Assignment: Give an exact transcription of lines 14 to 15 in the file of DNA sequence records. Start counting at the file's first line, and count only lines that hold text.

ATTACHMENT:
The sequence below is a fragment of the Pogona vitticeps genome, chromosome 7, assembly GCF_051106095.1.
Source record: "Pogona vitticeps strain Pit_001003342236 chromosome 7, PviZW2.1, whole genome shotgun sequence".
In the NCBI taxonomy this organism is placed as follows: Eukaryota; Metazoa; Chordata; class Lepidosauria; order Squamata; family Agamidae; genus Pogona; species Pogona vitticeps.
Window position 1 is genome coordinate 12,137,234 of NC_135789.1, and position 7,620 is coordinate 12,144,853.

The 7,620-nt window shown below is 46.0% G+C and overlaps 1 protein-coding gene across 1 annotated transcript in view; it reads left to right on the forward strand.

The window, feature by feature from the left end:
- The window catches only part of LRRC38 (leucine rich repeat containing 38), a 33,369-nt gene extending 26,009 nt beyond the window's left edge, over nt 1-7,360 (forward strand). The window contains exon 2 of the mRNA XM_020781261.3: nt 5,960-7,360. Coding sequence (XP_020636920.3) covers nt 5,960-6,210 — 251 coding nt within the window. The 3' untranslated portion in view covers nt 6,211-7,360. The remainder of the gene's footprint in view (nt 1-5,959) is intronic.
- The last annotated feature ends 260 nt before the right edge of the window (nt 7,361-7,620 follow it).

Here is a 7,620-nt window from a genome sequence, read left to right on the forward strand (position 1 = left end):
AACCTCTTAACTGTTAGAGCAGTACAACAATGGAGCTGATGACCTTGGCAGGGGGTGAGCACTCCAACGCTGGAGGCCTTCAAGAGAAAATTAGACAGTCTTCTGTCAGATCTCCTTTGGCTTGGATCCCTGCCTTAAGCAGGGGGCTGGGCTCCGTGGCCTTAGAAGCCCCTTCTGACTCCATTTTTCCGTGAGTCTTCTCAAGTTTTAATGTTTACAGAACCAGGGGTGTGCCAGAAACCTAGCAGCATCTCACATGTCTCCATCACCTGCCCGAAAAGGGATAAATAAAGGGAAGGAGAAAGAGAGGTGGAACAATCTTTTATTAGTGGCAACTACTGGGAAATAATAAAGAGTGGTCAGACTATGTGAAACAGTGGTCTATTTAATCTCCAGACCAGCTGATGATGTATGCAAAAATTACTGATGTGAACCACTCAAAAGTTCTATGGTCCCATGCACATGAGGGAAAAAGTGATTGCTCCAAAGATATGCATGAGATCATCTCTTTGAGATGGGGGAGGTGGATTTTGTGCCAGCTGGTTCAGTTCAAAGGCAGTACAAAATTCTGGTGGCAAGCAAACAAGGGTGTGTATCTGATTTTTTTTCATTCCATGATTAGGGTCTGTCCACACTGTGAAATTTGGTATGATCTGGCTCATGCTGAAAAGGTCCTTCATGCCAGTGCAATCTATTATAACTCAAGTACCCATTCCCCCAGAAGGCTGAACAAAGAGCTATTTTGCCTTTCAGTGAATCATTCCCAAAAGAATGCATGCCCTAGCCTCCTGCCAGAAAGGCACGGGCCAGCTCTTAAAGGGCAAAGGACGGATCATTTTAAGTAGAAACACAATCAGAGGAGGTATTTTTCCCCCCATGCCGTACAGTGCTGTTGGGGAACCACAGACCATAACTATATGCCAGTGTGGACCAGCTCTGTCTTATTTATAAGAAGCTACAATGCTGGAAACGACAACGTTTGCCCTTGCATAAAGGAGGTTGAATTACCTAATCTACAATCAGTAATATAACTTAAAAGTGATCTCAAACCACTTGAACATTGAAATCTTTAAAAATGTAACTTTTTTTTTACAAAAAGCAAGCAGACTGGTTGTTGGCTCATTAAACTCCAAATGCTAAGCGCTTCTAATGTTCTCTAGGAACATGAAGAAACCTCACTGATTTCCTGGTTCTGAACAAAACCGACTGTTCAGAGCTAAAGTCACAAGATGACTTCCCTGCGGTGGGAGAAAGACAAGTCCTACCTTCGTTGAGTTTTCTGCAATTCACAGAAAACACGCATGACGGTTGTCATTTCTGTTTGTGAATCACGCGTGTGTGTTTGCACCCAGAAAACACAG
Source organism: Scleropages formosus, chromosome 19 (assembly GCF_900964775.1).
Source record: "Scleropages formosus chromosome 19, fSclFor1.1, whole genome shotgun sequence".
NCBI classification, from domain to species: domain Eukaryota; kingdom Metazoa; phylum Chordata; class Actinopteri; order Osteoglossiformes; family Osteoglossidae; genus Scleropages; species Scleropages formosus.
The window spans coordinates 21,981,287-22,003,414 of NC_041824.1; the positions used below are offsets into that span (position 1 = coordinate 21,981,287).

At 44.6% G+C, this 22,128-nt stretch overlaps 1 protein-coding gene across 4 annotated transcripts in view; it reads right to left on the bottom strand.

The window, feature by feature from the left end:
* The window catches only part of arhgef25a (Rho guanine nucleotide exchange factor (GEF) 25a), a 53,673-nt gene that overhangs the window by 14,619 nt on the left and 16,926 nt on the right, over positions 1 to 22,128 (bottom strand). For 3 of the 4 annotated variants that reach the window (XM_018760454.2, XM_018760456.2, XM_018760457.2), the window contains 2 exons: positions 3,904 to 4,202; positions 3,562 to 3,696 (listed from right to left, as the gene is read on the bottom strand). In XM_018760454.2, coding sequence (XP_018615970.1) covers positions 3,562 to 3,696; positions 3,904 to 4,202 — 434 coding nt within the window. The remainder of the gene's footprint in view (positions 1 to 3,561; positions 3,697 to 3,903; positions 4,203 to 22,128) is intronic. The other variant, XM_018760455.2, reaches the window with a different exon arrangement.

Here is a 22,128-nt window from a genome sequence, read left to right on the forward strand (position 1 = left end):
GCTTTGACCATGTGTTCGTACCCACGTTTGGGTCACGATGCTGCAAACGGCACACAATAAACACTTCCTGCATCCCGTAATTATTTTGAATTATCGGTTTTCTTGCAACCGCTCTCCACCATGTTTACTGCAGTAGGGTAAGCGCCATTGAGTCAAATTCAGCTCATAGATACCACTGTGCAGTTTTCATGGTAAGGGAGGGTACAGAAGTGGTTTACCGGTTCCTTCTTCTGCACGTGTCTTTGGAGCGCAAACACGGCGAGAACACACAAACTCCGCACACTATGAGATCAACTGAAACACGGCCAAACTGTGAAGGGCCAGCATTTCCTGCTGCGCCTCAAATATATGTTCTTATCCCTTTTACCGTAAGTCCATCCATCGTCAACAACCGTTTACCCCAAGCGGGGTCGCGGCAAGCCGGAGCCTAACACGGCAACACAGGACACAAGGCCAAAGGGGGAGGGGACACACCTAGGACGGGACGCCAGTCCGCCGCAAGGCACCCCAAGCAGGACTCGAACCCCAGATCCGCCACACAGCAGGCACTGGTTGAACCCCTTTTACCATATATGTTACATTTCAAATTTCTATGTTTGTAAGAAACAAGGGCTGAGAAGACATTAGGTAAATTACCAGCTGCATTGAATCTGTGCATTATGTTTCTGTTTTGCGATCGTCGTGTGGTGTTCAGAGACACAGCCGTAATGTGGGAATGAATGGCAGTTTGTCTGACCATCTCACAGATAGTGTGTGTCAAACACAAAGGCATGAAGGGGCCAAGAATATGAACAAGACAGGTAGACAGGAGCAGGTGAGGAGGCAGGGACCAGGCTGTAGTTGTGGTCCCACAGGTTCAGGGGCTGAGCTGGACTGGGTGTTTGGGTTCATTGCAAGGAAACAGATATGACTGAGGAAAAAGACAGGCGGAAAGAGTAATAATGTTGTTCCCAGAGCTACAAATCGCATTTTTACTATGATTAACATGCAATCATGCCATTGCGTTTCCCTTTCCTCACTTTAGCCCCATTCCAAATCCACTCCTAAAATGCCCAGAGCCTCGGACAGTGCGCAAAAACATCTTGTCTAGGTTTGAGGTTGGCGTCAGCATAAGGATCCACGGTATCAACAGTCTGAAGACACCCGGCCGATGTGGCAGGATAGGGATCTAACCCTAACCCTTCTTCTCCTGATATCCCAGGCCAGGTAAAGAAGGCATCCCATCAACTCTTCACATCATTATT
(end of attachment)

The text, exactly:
The window spans coordinates 21,981,287-22,003,414 of NC_041824.1; the positions used below are offsets into that span (position 1 = coordinate 21,981,287).

At 44.6% G+C, this 22,128-nt stretch overlaps 1 protein-coding gene across 4 annotated transcripts in view; it reads right to left on the bottom strand.